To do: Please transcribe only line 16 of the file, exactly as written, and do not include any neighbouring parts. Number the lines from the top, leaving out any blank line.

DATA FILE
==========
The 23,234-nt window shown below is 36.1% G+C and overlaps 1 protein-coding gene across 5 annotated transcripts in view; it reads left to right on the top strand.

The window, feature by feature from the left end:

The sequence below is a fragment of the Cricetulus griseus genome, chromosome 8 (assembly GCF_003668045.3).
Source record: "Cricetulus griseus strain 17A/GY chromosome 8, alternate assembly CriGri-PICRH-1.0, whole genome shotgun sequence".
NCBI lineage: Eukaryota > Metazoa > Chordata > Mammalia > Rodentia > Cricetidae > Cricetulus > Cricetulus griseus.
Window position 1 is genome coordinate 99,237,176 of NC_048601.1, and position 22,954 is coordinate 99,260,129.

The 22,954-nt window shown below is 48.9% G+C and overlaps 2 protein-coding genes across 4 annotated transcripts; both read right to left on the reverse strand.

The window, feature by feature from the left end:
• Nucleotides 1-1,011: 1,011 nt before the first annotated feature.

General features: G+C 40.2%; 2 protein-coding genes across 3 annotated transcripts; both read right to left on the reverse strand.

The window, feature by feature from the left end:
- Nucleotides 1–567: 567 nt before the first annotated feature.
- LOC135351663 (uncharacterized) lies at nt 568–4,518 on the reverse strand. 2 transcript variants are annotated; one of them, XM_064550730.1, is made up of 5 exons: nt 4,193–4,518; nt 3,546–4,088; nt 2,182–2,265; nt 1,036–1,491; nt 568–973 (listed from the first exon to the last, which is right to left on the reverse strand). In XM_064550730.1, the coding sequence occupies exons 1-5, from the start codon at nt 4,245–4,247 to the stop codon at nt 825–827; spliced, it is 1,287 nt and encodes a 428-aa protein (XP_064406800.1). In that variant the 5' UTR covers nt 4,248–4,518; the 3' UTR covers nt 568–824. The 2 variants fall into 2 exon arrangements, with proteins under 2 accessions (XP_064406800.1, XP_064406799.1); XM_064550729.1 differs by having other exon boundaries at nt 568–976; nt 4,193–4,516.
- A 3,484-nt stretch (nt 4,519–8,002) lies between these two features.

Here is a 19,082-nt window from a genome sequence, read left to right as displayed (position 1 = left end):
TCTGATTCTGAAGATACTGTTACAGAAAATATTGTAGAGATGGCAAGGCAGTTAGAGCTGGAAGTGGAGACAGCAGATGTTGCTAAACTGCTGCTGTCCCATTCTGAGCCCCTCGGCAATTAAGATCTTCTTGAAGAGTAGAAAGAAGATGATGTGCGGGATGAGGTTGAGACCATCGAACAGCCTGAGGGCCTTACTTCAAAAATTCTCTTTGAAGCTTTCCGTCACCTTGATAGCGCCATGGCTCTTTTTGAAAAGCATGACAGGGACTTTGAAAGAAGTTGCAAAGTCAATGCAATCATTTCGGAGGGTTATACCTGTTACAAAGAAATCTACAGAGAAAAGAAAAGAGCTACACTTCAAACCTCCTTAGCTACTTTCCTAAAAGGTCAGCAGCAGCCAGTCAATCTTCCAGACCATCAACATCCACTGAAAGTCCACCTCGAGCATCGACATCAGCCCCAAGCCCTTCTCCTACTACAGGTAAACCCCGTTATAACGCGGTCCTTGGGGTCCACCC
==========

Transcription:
TCTGATTCTGAAGATACTGTTACAGAAAATATTGTAGAGATGGCAAGGCAGTTAGAGCTGGAAGTGGAGACAGCAGATGTTGCTAAACTGCTGCTGTCCCATTCTGAGCCCCTCGGCAATTAAGATCTTCTTGAAGAGTAGAAAGAAGATGATGTGCGGGATGAGGTTGAGACCATCGAACAGCCTGAGGGCCTTACTTCAAAAATTCTCTTTGAAGCTTTCCGTCACCTTGATAGCGCCATGGCTCTTTTTGAAAAGCATGACAGGGACTTTGAAAGAAGTTGCAAAGTCAATGCAATCATTTCGGAGGGTTATACCTGTTACAAAGAAATCTACAGAGAAAAGAAAAGAGCTACACTTCAAACCTCCTTAGCTACTTTCCTAAAAGGTCAGCAGCAGCCAGTCAATCTTCCAGACCATCAACATCCACTGAAAGTCCACCTCGAGCATCGACATCAGCCCCAAGCCCTTCTCCTACTACAGGTAAACCCCGTTATAACGCGGTCCTTGGGGTCCACCC